National Institute of Health (NIH)

NIH major nanotechnology research efforts are focused on cancer therapies and bio-imaging.
National Cancer Institute (NCI)
National Institute of Biomedical Imaging and Bioengineering

National Nanotechnology Initiative (NNI)
NNI has the responsibility of coordinating the Federal government’s many nanotechnology research programs with the goal of ensuring that the country remains a leader in nanotechnology research and development.

National Institute of Occupational Safety and Health (NIOSH)

Providing National and World Leadership to Prevent Workplace Illnesses and Injuries
NIOSH has been very proactive in trying to address nanotechnology safety in the workplace.  They have published guidance on this issue which can be found here:

Occupational Safety and Health Administration (OSHA)
OSHA has responsibility for enforcing legislation and regulations aimed at protecting worker and employee safety and health in the workplace.  Because of their small size (nanometers) and unique physical and chemical properties, nano-particles may present workplace health risks that are as yet unknown.  Safety measures used for normal scale materials may not be adequate in a work environment using nano-particles.  While there are no nanotechnology specific occupational safety regulations, employees are required under the General Duty Clause to provide workplaces free from known hazards.  With nanomaterials being relatively new in the workplace, occupational hazards presented by nanotechnology are unknown.  Nonetheless, employers are potentially at risk for sanctions or fine if they do not implement common sense measures to protect employees from exposures to nano-particles. For a complete discussion of this Clause, please go here:(Paul Sarahan’s article)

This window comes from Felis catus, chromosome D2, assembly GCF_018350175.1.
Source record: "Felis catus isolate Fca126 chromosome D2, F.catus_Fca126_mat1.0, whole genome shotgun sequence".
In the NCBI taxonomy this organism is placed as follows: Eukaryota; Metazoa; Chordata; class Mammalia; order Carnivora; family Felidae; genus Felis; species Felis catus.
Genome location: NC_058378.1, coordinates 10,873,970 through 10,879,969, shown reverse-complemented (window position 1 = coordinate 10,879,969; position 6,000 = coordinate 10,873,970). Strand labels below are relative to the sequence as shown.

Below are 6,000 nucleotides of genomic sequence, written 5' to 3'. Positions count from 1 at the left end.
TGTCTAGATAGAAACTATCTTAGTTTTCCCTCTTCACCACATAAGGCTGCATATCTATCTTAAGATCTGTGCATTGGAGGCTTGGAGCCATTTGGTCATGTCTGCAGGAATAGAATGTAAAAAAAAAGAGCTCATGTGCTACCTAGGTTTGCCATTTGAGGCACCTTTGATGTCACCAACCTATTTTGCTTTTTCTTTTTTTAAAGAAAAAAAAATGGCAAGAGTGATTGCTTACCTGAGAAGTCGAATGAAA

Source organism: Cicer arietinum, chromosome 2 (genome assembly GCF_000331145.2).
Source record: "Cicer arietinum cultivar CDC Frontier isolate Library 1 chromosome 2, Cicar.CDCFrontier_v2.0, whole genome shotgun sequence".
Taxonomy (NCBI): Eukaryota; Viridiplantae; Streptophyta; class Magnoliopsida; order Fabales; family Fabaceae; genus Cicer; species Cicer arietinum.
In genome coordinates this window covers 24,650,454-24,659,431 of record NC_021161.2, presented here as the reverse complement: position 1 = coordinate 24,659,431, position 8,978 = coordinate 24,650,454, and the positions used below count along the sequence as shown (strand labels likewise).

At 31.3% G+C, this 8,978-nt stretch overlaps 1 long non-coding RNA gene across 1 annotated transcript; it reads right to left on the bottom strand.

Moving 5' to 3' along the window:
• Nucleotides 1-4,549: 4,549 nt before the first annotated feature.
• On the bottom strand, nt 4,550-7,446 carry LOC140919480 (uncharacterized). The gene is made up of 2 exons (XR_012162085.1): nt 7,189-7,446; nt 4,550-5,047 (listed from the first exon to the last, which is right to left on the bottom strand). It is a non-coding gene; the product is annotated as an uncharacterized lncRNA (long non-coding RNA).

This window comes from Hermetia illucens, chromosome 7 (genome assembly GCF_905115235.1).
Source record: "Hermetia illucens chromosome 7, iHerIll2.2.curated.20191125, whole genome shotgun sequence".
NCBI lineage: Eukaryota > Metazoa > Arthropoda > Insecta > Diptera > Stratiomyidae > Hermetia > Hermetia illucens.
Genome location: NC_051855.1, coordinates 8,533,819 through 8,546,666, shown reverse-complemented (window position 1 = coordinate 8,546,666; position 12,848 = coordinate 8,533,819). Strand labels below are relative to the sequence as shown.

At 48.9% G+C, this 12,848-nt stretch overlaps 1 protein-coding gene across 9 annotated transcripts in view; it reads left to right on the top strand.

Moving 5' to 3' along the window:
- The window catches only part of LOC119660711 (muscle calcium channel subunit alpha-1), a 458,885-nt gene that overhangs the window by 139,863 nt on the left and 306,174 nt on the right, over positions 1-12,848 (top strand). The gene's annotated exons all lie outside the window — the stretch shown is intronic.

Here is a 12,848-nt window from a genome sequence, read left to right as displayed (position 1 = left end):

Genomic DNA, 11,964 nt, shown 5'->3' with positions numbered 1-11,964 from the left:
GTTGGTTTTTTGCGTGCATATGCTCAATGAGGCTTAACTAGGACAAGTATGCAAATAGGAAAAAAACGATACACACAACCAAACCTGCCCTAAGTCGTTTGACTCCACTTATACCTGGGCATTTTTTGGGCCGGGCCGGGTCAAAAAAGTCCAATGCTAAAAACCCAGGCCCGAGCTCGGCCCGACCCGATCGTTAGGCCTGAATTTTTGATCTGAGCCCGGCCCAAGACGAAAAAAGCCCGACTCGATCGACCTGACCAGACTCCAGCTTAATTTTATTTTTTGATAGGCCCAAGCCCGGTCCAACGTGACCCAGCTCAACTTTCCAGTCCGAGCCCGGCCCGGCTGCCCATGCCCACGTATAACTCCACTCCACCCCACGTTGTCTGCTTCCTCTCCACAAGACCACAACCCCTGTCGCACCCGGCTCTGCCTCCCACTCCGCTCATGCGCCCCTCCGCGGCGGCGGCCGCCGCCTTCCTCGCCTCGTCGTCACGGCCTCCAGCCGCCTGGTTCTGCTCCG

nanoTox  has the ability to survey your workplace and make recommendations for reducing or eliminating worker exposures to nano-particles.  This includes manufacturing workplaces as well as corporate and university R&D labs that are researching nanotechnology.

National Institutes of Standards and Technology (NIST)

Advancing nanoscale measurement science, standards, and nanotechnology is an important component of NIST's mission to promote U.S. innovation and industrial competitiveness.
Center for Nanoscale Science and Technology (CNST) supports the U.S. nanotechnology enterprise from discovery to production by providing industry, academia, NIST, and other government agencies with access to world-class nanoscale measurement and fabrication methods and technology.

Consumer Product Safety Commission (CPSC)
CPSC has not yet issued any regulations specifically addressing the use of nanotechnology in consumer products.  They have issued a CPSC Nanomaterial Statement which can be found here: .
With over 1,000 consumer products containing nanomaterials, and growing at 60% year, CPSC is expected to begin addressing consumer’s concerns about nanotechnology.

California Environmental Protection Agency, Department of Toxic Substance Control (CALEPA, DTSC)

California EPA has been very proactive in researching and formulating environmental regulations that address the unique characteristics of nanomaterials.  CALEPA has begun gathering information on carbon nano tubes (CNT) from companies and universities in California ( and is planning to issue a call-in for nanoscale silver and other nanomaterials of interest (
nanoTox can help companies comply with the call-in (information request) and reduce your cost and time of preparing a response.

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Fact Sheet for Nanotechnology under the Toxic Substances Control Act | Prevention, Pesticides and Toxics (OPPTS) | US EPA